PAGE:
ANNAPOLIS (August 16, 2017)—As a result of heavy rains and increased mosquito populations, Maryland Department of Agriculture strongly encourages horse owners to make sure their equine friends are vaccinated against West Nile Virus and Eastern Equine Encephalomyelitis (EEE), two potentially fatal diseases that are spread by mosquitoes.
Horse owners who have vaccinated their horses against eastern equine encephalitis, western equine encephalitis, and Venezuelan equine encephalitis still need to get their horses vaccinated for West Nile, as these are different viruses and those vaccinations do not provide cross protection.
"Preventing a disease is always less expensive and traumatic than treating it, so we urge horse owners to be proactive and vaccinate their horses now that mosquito season is in full swing," said Maryland State Veterinarian Michael Radebaugh. "Your veterinarian is the best source of information and advice for your horse and its health. We also remind veterinarians across the state that they must report any cases of equine arboviruses to the department."
Signs of West Nile and EEE include fever (though not always with West Nile), anorexia, head pressing, depression or personality change, wobbling or staggering, weakness, blindness, convulsions, muscle spasms in the head and neck, or hind-limb weakness.
Horse owners can also help during mosquito season by keeping horses inside during dawn and dusk, which are peak mosquito times, and using topical insect repellents labeled for use on horses.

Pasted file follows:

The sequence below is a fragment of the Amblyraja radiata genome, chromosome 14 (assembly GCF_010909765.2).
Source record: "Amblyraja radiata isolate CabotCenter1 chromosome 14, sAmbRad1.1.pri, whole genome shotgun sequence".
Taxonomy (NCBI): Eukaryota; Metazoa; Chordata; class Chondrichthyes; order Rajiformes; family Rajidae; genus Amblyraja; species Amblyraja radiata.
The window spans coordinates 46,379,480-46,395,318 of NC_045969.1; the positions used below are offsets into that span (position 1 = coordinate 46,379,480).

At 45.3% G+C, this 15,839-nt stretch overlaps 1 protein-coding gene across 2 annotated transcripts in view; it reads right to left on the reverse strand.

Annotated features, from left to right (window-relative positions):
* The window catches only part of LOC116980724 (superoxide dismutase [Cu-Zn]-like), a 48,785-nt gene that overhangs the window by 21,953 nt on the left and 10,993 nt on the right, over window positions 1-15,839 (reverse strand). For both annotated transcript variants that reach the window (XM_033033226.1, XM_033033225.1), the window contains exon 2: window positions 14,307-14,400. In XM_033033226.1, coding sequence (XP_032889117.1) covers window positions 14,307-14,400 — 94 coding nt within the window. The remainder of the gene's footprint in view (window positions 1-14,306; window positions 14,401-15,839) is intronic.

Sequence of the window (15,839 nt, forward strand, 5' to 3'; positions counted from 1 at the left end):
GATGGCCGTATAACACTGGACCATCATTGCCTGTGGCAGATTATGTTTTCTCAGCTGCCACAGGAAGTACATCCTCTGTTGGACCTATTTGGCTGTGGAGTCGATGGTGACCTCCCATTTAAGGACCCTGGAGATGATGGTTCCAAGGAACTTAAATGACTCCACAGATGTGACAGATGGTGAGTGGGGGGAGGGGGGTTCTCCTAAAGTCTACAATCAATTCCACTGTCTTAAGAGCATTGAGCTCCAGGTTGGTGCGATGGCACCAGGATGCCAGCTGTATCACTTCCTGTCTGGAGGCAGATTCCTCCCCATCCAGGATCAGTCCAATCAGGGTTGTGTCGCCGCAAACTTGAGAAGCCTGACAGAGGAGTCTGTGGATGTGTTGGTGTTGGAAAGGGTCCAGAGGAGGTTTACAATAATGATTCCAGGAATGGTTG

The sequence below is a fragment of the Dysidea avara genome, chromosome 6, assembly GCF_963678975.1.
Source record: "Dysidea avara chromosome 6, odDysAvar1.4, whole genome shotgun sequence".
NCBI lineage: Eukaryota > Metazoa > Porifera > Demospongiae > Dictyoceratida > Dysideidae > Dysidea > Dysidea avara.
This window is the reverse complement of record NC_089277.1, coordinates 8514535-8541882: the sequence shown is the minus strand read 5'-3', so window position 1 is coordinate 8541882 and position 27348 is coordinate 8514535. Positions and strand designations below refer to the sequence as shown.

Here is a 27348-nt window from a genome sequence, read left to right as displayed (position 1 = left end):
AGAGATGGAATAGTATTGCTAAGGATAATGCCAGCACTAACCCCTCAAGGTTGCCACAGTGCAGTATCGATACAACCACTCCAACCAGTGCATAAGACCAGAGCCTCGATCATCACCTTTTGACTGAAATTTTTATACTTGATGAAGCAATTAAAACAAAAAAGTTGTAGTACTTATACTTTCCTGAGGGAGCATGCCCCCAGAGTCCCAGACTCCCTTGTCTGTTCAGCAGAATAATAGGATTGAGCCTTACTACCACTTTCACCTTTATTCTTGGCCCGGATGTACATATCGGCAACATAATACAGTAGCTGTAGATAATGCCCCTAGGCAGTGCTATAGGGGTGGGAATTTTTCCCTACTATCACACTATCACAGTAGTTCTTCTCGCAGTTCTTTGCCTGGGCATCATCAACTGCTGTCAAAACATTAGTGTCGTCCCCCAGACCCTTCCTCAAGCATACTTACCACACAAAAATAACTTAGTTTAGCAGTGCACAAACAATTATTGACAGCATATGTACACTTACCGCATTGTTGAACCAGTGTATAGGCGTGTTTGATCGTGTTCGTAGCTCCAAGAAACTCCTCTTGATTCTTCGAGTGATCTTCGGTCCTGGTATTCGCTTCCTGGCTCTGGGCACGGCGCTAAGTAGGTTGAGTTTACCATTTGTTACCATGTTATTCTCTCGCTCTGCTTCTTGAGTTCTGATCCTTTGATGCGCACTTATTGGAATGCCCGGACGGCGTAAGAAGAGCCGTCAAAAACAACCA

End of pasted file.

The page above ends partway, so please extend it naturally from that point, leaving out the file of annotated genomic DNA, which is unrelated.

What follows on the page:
West Nile Virus is a serious and, at times, deadly disease that affects humans and horses. Both horses and humans can contract WNV and EEE if bitten by a mosquito carrying the virus, but the viruses cannot be transmitted between horses or from horses to people. The viruses normally exist in a cycle between mosquitoes and birds, but occasionally EEE can be transmitted from mosquitoes to mammals.
Because animals and humans both contract the virus from the bite of an infected mosquito, the department works closely with the Maryland Department of Health and Mental Hygiene every year to monitor virus activity in equines. Dogs and cats are generally not affected by West Nile. Veterinarians should use standard infection control precautions when caring for any animal suspected to have West Nile or any other viral disease.
Information about arboviral and other infectious diseases in equines can be obtained from the
Animal Health section of the department's website. For information on
reducing mosquito breeding grounds. For more about the department's
mosquito control program.